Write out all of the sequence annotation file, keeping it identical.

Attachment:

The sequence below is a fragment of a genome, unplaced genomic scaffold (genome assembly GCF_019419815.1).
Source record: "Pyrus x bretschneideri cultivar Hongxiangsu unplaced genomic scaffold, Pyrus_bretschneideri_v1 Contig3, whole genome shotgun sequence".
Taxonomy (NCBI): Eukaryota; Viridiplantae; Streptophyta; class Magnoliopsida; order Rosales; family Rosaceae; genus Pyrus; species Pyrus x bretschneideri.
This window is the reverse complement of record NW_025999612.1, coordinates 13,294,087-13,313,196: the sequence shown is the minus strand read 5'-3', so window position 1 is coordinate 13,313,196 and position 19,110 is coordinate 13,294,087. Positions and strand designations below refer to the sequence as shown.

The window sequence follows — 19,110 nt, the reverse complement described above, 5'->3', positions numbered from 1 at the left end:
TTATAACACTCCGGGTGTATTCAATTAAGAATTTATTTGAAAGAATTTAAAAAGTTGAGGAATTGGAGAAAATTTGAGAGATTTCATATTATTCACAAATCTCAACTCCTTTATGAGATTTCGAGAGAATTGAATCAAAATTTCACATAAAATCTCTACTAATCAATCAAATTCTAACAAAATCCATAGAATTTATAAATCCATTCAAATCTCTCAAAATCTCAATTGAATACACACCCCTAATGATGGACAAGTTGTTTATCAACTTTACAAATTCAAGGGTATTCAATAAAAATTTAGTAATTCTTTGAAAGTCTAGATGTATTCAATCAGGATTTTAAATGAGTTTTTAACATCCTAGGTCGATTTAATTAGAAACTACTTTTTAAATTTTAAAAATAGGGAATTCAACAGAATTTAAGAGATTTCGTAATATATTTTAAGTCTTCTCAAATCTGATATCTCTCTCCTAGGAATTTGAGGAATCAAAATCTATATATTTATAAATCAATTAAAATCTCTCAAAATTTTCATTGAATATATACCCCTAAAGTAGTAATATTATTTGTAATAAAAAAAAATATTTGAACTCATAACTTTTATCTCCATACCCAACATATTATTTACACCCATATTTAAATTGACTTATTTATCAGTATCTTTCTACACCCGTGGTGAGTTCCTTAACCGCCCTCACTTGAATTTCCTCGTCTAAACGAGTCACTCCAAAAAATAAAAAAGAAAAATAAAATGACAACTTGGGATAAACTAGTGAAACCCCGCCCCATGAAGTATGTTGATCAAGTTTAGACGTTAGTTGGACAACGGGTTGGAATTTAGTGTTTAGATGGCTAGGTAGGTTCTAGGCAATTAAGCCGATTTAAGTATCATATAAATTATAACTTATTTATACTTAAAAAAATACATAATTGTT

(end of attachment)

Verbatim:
The sequence below is a fragment of a genome, unplaced genomic scaffold (genome assembly GCF_019419815.1).
Source record: "Pyrus x bretschneideri cultivar Hongxiangsu unplaced genomic scaffold, Pyrus_bretschneideri_v1 Contig3, whole genome shotgun sequence".
Taxonomy (NCBI): Eukaryota; Viridiplantae; Streptophyta; class Magnoliopsida; order Rosales; family Rosaceae; genus Pyrus; species Pyrus x bretschneideri.
This window is the reverse complement of record NW_025999612.1, coordinates 13,294,087-13,313,196: the sequence shown is the minus strand read 5'-3', so window position 1 is coordinate 13,313,196 and position 19,110 is coordinate 13,294,087. Positions and strand designations below refer to the sequence as shown.

The window sequence follows — 19,110 nt, the reverse complement described above, 5'->3', positions numbered from 1 at the left end:
TTATAACACTCCGGGTGTATTCAATTAAGAATTTATTTGAAAGAATTTAAAAAGTTGAGGAATTGGAGAAAATTTGAGAGATTTCATATTATTCACAAATCTCAACTCCTTTATGAGATTTCGAGAGAATTGAATCAAAATTTCACATAAAATCTCTACTAATCAATCAAATTCTAACAAAATCCATAGAATTTATAAATCCATTCAAATCTCTCAAAATCTCAATTGAATACACACCCCTAATGATGGACAAGTTGTTTATCAACTTTACAAATTCAAGGGTATTCAATAAAAATTTAGTAATTCTTTGAAAGTCTAGATGTATTCAATCAGGATTTTAAATGAGTTTTTAACATCCTAGGTCGATTTAATTAGAAACTACTTTTTAAATTTTAAAAATAGGGAATTCAACAGAATTTAAGAGATTTCGTAATATATTTTAAGTCTTCTCAAATCTGATATCTCTCTCCTAGGAATTTGAGGAATCAAAATCTATATATTTATAAATCAATTAAAATCTCTCAAAATTTTCATTGAATATATACCCCTAAAGTAGTAATATTATTTGTAATAAAAAAAAATATTTGAACTCATAACTTTTATCTCCATACCCAACATATTATTTACACCCATATTTAAATTGACTTATTTATCAGTATCTTTCTACACCCGTGGTGAGTTCCTTAACCGCCCTCACTTGAATTTCCTCGTCTAAACGAGTCACTCCAAAAAATAAAAAAGAAAAATAAAATGACAACTTGGGATAAACTAGTGAAACCCCGCCCCATGAAGTATGTTGATCAAGTTTAGACGTTAGTTGGACAACGGGTTGGAATTTAGTGTTTAGATGGCTAGGTAGGTTCTAGGCAATTAAGCCGATTTAAGTATCATATAAATTATAACTTATTTATACTTAAAAAAATACATAATTGTT